Working Remotely During a Pandemic: Tips for a New Year

I’ve been working remotely in various forms for over seven years and even I have felt 2020 to be particularly difficult. It’s not easy to stay productive and focused when there’s a worldwide pandemic! I first wrote several tips way back in 2014 (Working Remotely: I Do It, & So Can You!), and now I’d like to offer a follow-up post of additional advice that I have learned over the past few years.

One of my tips from that blog post centered around finding a coworking space. With most coworking spaces temporarily closed, and many coffee shops offering takeout only and no dine-in, options for working outside of the home are limited and not recommended. However, staying in the house 24/7 is not ideal either, as long as you take the appropriate precautions to keep you and others around you safe. Here are a few alternative suggestions to break up your workday:

  • Get outside at least once a day! “Commute” to work with a walk around the block, or get in a bit of exercise with your activity of choice. This is probably the easiest and safest thing you can do to simulate getting ready for the day. You can even go for a walk at the end of the day before transitioning into leisure/family time as well.
  • If possible, turn one of your walks into a coffee adventure and support your local coffee shops and cafes. While my morning meeting schedule can sometimes be too crammed together to do this as often as I’d like, I enjoy going to one of my local coffee spots at least once every week or two to pick up a cup of caffeine to take back to my home office.

I have found that it can be quite challenging to stop working at a reasonable hour when working from home, especially when I don’t make time to take a walk or go for a run, and it’s something I hope to improve on in 2021. It’s important to remember to take breaks, and that you shouldn’t feel the need to be 110% productive all of the time. Some additional guidelines I also try to follow:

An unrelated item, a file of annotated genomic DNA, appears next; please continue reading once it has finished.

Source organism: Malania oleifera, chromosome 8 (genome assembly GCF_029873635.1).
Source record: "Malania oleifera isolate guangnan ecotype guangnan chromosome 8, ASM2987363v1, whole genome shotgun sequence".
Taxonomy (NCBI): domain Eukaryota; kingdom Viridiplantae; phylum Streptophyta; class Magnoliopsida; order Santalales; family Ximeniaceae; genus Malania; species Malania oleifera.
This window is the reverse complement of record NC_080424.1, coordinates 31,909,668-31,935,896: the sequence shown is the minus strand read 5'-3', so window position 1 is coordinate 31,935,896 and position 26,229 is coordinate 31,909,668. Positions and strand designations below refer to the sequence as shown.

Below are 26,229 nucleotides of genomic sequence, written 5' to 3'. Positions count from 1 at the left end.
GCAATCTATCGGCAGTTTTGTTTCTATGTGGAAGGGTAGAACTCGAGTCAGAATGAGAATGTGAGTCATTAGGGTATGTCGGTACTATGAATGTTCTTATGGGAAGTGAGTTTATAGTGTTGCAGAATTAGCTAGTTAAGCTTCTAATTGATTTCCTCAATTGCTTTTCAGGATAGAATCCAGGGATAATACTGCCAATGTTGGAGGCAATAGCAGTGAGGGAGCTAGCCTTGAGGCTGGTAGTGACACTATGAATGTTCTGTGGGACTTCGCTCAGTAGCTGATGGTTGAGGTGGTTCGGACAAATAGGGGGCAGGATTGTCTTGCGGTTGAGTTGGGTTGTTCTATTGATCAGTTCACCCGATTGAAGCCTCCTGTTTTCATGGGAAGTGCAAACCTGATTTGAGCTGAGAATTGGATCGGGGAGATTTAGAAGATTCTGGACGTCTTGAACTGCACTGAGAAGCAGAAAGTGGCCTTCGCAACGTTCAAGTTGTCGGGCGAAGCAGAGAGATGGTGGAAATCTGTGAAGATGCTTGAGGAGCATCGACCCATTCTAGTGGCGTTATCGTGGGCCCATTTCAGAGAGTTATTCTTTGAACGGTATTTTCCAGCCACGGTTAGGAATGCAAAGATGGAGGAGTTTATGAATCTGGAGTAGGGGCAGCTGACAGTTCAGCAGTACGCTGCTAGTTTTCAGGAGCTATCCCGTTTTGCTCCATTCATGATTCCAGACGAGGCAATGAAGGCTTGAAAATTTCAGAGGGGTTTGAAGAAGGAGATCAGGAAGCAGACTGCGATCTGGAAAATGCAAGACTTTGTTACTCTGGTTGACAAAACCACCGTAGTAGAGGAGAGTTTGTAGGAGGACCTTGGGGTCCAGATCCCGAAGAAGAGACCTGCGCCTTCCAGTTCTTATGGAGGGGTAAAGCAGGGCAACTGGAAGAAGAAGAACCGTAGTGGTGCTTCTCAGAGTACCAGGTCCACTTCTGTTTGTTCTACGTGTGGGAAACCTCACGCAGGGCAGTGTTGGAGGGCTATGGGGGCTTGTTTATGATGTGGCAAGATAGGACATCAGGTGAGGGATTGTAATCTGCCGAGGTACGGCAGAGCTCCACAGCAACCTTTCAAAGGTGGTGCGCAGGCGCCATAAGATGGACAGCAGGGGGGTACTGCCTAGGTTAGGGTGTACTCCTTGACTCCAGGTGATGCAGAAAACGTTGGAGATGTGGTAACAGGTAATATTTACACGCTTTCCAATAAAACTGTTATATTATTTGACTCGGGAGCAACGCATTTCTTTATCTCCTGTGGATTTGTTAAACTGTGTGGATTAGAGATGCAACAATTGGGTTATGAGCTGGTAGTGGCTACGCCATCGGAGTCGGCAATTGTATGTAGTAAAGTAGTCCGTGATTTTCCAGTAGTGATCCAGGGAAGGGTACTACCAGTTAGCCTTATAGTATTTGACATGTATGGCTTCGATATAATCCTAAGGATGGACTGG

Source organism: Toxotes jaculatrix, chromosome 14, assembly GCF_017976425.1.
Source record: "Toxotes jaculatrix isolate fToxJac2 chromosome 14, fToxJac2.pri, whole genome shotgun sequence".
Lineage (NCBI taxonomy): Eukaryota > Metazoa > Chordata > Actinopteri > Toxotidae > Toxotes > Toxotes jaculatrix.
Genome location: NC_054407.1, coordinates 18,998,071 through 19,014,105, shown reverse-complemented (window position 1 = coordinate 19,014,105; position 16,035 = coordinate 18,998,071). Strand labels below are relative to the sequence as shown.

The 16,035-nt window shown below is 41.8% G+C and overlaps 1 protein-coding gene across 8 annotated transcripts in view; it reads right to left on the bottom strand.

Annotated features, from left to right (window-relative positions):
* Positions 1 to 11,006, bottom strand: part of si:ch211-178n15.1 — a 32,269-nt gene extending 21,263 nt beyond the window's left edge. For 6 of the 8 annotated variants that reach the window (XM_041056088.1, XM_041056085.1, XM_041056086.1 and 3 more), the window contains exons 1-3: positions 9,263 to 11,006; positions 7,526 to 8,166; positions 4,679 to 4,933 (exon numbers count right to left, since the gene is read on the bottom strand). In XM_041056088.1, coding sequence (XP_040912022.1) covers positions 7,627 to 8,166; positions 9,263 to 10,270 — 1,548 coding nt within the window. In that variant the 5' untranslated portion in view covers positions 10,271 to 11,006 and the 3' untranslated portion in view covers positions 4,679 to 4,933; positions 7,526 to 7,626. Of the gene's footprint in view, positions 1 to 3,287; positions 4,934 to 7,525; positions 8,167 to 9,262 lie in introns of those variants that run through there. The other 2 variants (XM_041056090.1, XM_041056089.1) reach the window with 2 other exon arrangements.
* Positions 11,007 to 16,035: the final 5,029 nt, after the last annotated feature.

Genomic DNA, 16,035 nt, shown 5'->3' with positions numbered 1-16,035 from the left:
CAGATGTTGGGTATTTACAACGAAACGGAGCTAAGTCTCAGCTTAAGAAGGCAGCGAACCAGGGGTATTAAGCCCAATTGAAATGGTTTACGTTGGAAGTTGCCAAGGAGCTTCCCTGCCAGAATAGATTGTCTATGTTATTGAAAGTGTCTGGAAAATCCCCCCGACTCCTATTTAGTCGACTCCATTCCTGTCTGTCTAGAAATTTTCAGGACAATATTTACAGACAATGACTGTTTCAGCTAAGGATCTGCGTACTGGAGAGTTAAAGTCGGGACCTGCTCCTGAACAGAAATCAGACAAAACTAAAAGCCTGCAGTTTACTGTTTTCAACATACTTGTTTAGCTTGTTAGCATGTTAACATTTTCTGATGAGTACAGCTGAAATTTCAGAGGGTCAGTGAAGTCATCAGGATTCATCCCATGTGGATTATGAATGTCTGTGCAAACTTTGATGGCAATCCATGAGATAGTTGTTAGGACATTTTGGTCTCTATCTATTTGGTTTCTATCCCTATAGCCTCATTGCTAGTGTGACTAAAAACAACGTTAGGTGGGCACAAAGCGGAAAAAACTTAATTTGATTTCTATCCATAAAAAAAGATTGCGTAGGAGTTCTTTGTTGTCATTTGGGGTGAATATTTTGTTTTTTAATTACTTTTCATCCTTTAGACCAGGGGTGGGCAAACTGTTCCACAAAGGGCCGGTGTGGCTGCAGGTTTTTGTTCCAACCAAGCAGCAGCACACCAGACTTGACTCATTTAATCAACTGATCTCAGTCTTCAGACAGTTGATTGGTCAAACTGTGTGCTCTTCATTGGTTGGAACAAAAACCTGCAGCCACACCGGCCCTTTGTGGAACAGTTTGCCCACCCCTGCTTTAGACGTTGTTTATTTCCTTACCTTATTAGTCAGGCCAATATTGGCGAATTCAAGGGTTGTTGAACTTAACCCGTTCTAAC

• If you’re fortunate to have your own dedicated office space and separate work devices, leave your work there. Except in rare circumstances, I only work in my home office. My employer also provided me a work laptop and phone, and as easy as it might be to move either device throughout the house, both stay locked in one area as much as possible. If you don’t have an office or you use your own personal devices for work, establish boundaries and consider turning off certain app notifications so that you aren’t regularly checking your work email at midnight on a Tuesday evening.
  • Set a consistent schedule and try to work the same hours every day. This is a hard one because working remotely is meant to allow for flexibility in your day. Running errands, caring for family, homeschooling children — it should be okay to break up your day so that you’re able to handle the other commitments in your life, but don’t let work take advantage of you. If you were to typically start your day at 9am at your office 20 miles away, there’s no reason you should now be expected to be up and working at 8am or 8:30am — just because you no longer have a commute doesn’t mean that you should be working longer hours. If you have to occasionally work longer hours because of dealing with a personal issue or errand earlier in the day, do it, but try not to make it a habit!

I hope you’ve found this post helpful as you look ahead to a new year of working through a pandemic. Admittedly, I’m not always great at following my own advice, so I know I’ll be returning to these suggestions often to keep on track.

If you have any additional tips for others, please leave them in a comment below! And, if you’re looking for other inspiration and tips, I recommend “7 Ideas to Improve your WFH Life” published by Office Nomads.

Wishing you all a happy, healthy, and safe 2021,
— Robert

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